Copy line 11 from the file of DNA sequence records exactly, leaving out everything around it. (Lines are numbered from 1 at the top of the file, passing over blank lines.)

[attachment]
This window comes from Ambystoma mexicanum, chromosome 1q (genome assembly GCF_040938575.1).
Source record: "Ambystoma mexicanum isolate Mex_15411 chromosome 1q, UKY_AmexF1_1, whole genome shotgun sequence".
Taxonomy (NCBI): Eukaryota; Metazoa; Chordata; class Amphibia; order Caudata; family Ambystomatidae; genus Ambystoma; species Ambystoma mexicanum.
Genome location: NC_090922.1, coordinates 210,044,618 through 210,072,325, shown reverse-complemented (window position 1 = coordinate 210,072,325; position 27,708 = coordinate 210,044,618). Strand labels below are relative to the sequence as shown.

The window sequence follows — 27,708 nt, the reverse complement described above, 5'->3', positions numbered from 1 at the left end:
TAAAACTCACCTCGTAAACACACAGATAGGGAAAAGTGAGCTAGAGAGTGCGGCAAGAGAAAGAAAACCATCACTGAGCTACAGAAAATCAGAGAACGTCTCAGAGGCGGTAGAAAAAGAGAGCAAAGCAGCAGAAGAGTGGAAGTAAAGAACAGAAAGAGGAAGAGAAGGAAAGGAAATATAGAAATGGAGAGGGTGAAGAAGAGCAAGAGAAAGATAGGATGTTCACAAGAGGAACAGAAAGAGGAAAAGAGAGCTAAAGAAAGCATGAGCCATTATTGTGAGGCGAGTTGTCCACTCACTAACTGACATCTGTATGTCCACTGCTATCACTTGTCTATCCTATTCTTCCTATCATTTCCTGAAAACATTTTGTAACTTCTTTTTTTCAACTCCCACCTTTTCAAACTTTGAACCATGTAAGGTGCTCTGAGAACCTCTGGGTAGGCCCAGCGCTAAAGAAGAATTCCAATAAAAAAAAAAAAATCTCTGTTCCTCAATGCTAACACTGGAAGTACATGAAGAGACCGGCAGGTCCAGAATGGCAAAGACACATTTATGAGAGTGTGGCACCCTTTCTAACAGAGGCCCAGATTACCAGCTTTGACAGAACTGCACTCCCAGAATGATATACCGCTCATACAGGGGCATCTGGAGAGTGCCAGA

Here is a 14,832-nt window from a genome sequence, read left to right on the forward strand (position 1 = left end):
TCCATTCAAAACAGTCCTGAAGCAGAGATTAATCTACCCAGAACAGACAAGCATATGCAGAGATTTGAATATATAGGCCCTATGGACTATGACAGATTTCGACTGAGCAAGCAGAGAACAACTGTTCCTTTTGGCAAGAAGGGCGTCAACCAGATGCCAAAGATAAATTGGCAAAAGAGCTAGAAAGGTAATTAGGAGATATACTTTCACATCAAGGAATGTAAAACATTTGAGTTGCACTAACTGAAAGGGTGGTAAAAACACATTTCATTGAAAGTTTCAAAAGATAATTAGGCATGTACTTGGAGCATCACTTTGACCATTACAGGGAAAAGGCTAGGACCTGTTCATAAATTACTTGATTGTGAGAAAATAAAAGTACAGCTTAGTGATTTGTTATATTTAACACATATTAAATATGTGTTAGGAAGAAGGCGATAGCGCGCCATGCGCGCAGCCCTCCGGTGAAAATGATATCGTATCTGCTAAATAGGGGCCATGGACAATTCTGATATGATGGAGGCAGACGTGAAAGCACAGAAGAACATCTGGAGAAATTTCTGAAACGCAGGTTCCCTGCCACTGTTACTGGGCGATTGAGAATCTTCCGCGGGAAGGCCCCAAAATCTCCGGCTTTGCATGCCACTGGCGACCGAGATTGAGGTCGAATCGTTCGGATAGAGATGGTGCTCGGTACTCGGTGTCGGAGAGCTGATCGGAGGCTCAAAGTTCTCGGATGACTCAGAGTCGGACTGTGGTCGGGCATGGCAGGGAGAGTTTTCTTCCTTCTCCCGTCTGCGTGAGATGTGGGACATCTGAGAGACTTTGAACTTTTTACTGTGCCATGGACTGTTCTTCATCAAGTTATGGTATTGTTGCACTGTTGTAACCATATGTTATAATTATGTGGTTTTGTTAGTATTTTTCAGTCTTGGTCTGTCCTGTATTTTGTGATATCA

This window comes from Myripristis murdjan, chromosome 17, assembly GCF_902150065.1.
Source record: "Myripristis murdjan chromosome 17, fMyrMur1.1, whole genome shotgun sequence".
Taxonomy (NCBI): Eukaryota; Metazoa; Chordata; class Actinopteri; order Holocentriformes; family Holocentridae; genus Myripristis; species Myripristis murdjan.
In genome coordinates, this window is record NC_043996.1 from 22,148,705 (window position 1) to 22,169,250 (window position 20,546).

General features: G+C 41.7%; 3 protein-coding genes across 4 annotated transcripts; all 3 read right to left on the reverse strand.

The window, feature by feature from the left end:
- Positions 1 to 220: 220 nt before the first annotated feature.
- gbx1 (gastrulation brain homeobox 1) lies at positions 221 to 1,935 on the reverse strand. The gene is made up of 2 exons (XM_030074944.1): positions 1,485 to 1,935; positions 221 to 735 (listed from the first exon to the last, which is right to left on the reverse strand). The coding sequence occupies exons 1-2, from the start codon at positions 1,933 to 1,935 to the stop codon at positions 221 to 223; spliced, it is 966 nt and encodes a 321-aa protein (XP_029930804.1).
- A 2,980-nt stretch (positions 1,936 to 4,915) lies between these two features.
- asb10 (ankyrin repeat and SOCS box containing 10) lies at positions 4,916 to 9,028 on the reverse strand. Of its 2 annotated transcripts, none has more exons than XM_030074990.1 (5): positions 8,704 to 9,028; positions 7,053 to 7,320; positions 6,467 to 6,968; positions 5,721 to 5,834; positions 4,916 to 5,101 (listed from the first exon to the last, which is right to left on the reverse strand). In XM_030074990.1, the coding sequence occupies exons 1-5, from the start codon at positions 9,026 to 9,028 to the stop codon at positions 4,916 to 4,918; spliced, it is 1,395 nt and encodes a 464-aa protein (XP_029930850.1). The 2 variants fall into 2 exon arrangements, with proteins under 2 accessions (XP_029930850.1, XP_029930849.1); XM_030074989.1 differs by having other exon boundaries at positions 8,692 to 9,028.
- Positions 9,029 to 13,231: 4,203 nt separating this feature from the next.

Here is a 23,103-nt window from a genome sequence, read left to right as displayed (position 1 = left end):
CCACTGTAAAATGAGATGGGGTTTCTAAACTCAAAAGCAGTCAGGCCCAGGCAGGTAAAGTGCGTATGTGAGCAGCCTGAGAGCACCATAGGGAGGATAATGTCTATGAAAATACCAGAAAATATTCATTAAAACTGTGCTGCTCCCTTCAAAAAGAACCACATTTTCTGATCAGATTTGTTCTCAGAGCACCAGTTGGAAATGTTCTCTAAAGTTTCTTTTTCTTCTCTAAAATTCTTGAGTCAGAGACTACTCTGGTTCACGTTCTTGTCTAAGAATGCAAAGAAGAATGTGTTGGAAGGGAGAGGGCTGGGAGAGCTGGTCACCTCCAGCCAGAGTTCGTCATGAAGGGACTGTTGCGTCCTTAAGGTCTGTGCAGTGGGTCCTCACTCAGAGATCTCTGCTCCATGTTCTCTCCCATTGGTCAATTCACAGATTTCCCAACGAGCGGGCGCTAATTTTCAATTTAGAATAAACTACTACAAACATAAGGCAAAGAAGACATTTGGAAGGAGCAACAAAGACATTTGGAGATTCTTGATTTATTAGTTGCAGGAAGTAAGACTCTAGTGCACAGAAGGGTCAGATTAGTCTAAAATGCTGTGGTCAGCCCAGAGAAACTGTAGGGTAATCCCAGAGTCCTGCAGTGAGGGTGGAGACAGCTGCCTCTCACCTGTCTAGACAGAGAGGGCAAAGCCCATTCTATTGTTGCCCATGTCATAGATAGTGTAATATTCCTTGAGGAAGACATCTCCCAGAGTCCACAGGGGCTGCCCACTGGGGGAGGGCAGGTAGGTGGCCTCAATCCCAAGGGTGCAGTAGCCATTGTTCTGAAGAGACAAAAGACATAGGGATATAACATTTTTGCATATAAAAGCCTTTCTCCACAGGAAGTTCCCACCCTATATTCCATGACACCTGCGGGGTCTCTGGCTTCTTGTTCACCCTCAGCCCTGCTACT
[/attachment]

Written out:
Taxonomy (NCBI): Eukaryota; Metazoa; Chordata; class Actinopteri; order Holocentriformes; family Holocentridae; genus Myripristis; species Myripristis murdjan.